The minimum space suggested for root is 30GB (considering we only have 100GB space to use). Select “/” from the list of Mount points. Assemble everything precisely, as shown in the image.
Home is where most of your downloaded items and folders will be stored. In our situation, the bare minimum suggested space for the Home sector is 60GB. Therefore, ensure that “/home” is selected from the list of mount locations.
If you have below 2GB of RAM, swap memory is required. To begin, swap memory is utilized when your RAM runs out of space, allowing you to continue working.
Note: The swap partition is now ready to be created. What size swap partition should be used for the Linux Mint installation.
The answer is dependent on your RAM capacity, your requirements, accessible disk space, and whether or not you want to employ hibernation. You may like to consider the following suggestion:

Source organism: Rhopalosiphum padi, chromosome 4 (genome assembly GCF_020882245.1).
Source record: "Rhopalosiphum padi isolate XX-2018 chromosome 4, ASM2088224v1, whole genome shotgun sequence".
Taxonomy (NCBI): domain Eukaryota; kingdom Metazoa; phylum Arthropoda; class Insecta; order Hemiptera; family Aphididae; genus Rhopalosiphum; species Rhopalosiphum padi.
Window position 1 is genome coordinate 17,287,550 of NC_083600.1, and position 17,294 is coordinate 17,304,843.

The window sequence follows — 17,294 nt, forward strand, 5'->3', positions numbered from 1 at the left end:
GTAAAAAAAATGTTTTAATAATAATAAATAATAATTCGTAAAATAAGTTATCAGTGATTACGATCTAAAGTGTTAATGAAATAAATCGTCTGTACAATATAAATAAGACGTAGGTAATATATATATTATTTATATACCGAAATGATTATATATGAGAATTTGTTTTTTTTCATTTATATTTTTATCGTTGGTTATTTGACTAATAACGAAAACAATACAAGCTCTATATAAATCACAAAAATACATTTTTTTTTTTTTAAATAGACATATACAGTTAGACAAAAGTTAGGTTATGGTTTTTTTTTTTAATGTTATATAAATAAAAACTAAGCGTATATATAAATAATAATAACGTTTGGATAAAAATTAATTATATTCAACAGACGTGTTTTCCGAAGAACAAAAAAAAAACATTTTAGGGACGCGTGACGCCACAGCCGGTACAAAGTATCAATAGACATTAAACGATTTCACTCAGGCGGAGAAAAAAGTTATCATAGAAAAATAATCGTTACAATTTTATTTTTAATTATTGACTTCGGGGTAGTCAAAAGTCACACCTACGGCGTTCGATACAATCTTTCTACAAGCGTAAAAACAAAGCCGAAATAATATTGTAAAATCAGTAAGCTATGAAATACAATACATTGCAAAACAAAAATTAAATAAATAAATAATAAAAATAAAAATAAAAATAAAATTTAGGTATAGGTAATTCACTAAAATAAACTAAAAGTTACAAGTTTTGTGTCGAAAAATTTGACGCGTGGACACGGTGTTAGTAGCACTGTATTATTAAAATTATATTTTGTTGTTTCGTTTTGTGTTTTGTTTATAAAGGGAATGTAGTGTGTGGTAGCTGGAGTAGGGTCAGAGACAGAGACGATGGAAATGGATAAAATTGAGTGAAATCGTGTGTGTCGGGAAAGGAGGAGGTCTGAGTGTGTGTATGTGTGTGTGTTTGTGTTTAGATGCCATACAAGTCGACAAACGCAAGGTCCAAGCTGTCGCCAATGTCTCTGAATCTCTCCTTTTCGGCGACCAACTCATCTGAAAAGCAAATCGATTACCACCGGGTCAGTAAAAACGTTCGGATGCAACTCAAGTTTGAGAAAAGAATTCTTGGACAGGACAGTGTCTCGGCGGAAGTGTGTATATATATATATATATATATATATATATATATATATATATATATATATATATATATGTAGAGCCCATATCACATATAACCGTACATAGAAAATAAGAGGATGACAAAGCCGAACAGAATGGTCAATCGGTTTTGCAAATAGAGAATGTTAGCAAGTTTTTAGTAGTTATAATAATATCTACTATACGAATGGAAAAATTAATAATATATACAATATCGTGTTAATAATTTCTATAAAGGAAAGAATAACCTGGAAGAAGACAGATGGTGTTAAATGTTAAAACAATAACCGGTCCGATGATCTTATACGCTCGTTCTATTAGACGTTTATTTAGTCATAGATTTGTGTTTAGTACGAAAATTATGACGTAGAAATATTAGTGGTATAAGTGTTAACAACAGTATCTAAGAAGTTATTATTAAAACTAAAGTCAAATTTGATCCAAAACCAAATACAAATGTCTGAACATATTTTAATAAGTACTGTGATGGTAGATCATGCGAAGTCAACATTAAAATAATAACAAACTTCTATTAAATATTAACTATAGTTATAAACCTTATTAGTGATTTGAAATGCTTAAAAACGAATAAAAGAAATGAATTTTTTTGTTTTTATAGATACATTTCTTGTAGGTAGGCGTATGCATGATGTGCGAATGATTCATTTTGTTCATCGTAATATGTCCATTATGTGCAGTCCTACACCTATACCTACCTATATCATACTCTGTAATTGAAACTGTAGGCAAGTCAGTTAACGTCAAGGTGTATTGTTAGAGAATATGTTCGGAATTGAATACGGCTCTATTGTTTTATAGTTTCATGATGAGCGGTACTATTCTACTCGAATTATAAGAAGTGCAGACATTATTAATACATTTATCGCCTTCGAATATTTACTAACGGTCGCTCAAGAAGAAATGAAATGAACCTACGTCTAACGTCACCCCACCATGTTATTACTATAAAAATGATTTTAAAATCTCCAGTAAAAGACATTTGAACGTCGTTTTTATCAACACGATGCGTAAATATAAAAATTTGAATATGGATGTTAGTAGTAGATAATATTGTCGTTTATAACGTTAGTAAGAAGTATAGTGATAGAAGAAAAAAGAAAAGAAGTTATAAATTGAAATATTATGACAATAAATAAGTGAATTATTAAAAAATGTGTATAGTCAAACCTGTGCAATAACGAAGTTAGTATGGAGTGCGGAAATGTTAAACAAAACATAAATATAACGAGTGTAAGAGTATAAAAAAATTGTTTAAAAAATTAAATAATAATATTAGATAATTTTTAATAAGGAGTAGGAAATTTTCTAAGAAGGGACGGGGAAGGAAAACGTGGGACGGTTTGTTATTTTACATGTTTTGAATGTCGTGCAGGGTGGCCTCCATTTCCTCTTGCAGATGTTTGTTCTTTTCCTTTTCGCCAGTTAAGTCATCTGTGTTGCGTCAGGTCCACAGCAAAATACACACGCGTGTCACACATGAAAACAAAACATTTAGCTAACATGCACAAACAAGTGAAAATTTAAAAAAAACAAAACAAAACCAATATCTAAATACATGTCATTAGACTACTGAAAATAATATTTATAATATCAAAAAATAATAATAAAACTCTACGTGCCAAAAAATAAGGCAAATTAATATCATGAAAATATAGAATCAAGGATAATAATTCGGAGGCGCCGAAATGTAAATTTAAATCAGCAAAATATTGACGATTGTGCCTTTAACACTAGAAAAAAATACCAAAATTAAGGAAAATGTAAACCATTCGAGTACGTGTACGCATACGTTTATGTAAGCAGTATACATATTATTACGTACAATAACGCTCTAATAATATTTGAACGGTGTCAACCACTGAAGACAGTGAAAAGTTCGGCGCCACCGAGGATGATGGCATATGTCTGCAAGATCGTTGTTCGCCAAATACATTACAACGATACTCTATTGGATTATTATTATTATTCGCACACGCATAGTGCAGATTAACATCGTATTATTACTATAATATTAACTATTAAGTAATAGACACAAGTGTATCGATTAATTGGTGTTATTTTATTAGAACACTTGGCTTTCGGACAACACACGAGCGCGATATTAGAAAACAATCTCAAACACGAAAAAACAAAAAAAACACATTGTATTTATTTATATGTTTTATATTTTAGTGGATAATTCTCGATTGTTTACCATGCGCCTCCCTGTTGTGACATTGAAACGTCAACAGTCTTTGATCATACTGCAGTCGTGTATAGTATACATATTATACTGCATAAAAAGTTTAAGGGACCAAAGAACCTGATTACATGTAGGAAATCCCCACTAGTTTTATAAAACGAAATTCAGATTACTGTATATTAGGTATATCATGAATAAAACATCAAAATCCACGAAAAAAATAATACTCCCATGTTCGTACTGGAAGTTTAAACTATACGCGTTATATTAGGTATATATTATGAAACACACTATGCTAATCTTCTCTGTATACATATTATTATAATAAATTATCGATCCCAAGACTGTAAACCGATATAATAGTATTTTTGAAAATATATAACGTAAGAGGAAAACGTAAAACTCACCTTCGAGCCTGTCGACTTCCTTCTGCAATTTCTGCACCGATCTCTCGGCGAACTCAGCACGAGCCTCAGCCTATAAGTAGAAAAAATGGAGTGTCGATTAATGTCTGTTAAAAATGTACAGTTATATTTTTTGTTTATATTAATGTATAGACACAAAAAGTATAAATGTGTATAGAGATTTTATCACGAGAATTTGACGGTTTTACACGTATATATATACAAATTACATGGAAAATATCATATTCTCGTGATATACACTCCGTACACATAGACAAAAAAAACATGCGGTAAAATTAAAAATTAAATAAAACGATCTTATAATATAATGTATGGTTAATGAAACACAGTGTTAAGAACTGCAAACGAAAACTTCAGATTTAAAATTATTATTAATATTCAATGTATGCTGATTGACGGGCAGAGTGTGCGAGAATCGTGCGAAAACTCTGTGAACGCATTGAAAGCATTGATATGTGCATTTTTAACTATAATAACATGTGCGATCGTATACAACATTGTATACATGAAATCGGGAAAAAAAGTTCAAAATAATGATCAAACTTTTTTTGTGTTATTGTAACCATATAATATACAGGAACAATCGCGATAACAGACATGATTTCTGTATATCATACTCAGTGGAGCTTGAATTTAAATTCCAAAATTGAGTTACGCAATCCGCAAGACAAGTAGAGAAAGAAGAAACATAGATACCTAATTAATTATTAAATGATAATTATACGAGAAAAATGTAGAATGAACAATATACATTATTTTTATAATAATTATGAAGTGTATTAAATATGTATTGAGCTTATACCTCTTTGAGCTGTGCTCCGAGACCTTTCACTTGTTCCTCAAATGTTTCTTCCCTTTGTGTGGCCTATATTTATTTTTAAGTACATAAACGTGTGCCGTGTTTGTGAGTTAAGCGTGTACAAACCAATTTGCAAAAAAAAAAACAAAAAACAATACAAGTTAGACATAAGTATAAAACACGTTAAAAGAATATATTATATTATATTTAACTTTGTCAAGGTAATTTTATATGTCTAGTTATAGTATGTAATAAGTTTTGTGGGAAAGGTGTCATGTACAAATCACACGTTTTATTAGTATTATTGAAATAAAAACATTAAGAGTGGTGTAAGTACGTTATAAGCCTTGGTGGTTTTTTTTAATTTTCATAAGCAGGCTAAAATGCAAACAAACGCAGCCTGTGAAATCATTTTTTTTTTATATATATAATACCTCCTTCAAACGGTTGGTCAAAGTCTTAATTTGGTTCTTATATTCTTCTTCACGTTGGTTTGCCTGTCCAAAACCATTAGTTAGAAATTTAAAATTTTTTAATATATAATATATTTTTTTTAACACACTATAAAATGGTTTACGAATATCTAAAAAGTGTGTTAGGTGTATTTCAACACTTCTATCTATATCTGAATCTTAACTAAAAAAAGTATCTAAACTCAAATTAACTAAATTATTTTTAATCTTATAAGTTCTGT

- RAM less than two gigabytes: Swap should be twice the amount of RAM.
- RAM between 2 and 4 GB: Swap should equal the RAM capacity.
- RAM between 6 and 8 gigabytes: Swap should be more than RAM
- RAM greater than 8 GB: Swap should be at least half the RAM.
Avoid spending an excessive amount of time contemplating the swap. It is advantageous for computers with little memory. The less swap space used by a machine with more than 8 GB of RAM and an SSD, the better.
Swap files are used in newer versions of Linux Mint to create a custom file in the root directory and use it as the swap area. A system can have both a swap partition and a swap file.
10. How to create an EFI partition
EFI saves your Grub, enabling you to boot into Windows or Mint during the boot process. The suggested minimum amount of space to assign is 500MB.
11. The final step!
After creating the partitions, ensure that you choose the Root partition (it will be highlighted) and click the “Install Now” option.
The installation process usually takes up to 30 minutes, dependent on your hard drive’s speed. After that, you’ll be prompted to reboot, and after the process, you’ll have a dual-boot machine with Windows and Linux Mint installed.